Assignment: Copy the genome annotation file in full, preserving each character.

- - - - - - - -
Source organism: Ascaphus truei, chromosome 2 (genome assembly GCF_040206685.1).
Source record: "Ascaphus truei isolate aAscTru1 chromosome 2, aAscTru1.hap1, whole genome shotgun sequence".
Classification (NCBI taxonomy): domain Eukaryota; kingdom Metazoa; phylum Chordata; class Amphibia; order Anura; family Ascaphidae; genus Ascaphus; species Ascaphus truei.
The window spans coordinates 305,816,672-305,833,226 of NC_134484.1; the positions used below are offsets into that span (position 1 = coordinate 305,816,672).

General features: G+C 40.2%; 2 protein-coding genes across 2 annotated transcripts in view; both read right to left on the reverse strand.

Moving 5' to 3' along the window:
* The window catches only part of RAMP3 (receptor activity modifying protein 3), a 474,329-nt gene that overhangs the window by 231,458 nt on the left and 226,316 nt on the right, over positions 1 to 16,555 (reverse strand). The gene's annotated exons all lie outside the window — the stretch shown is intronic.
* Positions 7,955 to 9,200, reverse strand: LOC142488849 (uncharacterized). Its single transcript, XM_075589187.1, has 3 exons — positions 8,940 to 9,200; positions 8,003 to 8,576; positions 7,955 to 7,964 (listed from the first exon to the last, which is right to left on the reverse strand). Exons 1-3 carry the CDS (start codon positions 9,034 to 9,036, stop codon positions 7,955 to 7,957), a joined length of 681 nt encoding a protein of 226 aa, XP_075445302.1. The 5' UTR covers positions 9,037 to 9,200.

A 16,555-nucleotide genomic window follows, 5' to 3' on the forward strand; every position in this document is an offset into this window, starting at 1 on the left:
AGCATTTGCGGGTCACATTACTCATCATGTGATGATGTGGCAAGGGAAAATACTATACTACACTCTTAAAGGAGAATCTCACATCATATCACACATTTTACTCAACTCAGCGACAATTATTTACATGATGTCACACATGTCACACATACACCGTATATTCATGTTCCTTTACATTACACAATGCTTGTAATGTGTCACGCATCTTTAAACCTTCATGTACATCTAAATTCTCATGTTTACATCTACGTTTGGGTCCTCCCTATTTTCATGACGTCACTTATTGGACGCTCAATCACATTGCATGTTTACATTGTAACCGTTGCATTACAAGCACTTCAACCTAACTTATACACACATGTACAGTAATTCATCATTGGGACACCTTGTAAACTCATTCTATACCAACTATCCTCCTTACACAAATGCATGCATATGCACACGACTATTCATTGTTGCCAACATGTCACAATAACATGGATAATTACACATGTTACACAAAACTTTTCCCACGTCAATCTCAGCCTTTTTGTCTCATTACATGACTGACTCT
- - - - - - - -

Source organism: Ascaphus truei, chromosome 2 (genome assembly GCF_040206685.1).
Source record: "Ascaphus truei isolate aAscTru1 chromosome 2, aAscTru1.hap1, whole genome shotgun sequence".
Classification (NCBI taxonomy): domain Eukaryota; kingdom Metazoa; phylum Chordata; class Amphibia; order Anura; family Ascaphidae; genus Ascaphus; species Ascaphus truei.
The window spans coordinates 305,816,672-305,833,226 of NC_134484.1; the positions used below are offsets into that span (position 1 = coordinate 305,816,672).

General features: G+C 40.2%; 2 protein-coding genes across 2 annotated transcripts in view; both read right to left on the reverse strand.

Moving 5' to 3' along the window:
* The window catches only part of RAMP3 (receptor activity modifying protein 3), a 474,329-nt gene that overhangs the window by 231,458 nt on the left and 226,316 nt on the right, over positions 1 to 16,555 (reverse strand). The gene's annotated exons all lie outside the window — the stretch shown is intronic.
* Positions 7,955 to 9,200, reverse strand: LOC142488849 (uncharacterized). Its single transcript, XM_075589187.1, has 3 exons — positions 8,940 to 9,200; positions 8,003 to 8,576; positions 7,955 to 7,964 (listed from the first exon to the last, which is right to left on the reverse strand). Exons 1-3 carry the CDS (start codon positions 9,034 to 9,036, stop codon positions 7,955 to 7,957), a joined length of 681 nt encoding a protein of 226 aa, XP_075445302.1. The 5' UTR covers positions 9,037 to 9,200.

A 16,555-nucleotide genomic window follows, 5' to 3' on the forward strand; every position in this document is an offset into this window, starting at 1 on the left:
AGCATTTGCGGGTCACATTACTCATCATGTGATGATGTGGCAAGGGAAAATACTATACTACACTCTTAAAGGAGAATCTCACATCATATCACACATTTTACTCAACTCAGCGACAATTATTTACATGATGTCACACATGTCACACATACACCGTATATTCATGTTCCTTTACATTACACAATGCTTGTAATGTGTCACGCATCTTTAAACCTTCATGTACATCTAAATTCTCATGTTTACATCTACGTTTGGGTCCTCCCTATTTTCATGACGTCACTTATTGGACGCTCAATCACATTGCATGTTTACATTGTAACCGTTGCATTACAAGCACTTCAACCTAACTTATACACACATGTACAGTAATTCATCATTGGGACACCTTGTAAACTCATTCTATACCAACTATCCTCCTTACACAAATGCATGCATATGCACACGACTATTCATTGTTGCCAACATGTCACAATAACATGGATAATTACACATGTTACACAAAACTTTTCCCACGTCAATCTCAGCCTTTTTGTCTCATTACATGACTGACTCT